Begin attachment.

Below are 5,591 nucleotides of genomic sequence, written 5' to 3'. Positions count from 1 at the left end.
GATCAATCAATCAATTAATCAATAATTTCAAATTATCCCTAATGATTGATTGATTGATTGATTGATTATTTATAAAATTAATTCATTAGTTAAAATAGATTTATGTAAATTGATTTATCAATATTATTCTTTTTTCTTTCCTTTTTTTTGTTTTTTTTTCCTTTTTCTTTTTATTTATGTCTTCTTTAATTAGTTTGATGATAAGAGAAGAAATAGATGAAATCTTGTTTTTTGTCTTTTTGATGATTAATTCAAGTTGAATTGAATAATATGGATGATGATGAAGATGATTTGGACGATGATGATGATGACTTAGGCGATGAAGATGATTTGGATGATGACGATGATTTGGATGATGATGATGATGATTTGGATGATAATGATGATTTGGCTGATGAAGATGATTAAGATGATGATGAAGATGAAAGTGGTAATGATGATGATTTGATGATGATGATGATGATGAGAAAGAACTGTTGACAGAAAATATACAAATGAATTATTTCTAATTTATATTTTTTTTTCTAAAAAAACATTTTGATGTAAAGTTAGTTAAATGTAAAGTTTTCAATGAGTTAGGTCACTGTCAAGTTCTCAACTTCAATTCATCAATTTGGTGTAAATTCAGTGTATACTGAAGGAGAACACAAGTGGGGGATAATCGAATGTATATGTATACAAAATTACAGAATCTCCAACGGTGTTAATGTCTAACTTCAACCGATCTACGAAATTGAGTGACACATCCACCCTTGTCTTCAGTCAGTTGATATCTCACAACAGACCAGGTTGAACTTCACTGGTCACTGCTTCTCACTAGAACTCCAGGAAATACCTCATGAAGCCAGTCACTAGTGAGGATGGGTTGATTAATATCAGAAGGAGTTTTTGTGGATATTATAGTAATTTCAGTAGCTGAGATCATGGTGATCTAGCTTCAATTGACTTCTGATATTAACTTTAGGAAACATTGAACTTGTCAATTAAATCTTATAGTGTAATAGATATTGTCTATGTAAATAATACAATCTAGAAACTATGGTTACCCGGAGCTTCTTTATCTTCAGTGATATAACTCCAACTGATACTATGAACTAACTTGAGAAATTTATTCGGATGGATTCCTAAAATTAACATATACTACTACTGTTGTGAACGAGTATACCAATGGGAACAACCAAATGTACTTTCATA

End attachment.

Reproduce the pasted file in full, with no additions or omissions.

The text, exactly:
Below are 5,591 nucleotides of genomic sequence, written 5' to 3'. Positions count from 1 at the left end.
GATCAATCAATCAATTAATCAATAATTTCAAATTATCCCTAATGATTGATTGATTGATTGATTGATTATTTATAAAATTAATTCATTAGTTAAAATAGATTTATGTAAATTGATTTATCAATATTATTCTTTTTTCTTTCCTTTTTTTTGTTTTTTTTTCCTTTTTCTTTTTATTTATGTCTTCTTTAATTAGTTTGATGATAAGAGAAGAAATAGATGAAATCTTGTTTTTTGTCTTTTTGATGATTAATTCAAGTTGAATTGAATAATATGGATGATGATGAAGATGATTTGGACGATGATGATGATGACTTAGGCGATGAAGATGATTTGGATGATGACGATGATTTGGATGATGATGATGATGATTTGGATGATAATGATGATTTGGCTGATGAAGATGATTAAGATGATGATGAAGATGAAAGTGGTAATGATGATGATTTGATGATGATGATGATGATGAGAAAGAACTGTTGACAGAAAATATACAAATGAATTATTTCTAATTTATATTTTTTTTTCTAAAAAAACATTTTGATGTAAAGTTAGTTAAATGTAAAGTTTTCAATGAGTTAGGTCACTGTCAAGTTCTCAACTTCAATTCATCAATTTGGTGTAAATTCAGTGTATACTGAAGGAGAACACAAGTGGGGGATAATCGAATGTATATGTATACAAAATTACAGAATCTCCAACGGTGTTAATGTCTAACTTCAACCGATCTACGAAATTGAGTGACACATCCACCCTTGTCTTCAGTCAGTTGATATCTCACAACAGACCAGGTTGAACTTCACTGGTCACTGCTTCTCACTAGAACTCCAGGAAATACCTCATGAAGCCAGTCACTAGTGAGGATGGGTTGATTAATATCAGAAGGAGTTTTTGTGGATATTATAGTAATTTCAGTAGCTGAGATCATGGTGATCTAGCTTCAATTGACTTCTGATATTAACTTTAGGAAACATTGAACTTGTCAATTAAATCTTATAGTGTAATAGATATTGTCTATGTAAATAATACAATCTAGAAACTATGGTTACCCGGAGCTTCTTTATCTTCAGTGATATAACTCCAACTGATACTATGAACTAACTTGAGAAATTTATTCGGATGGATTCCTAAAATTAACATATACTACTACTGTTGTGAACGAGTATACCAATGGGAACAACCAAATGTACTTTCATA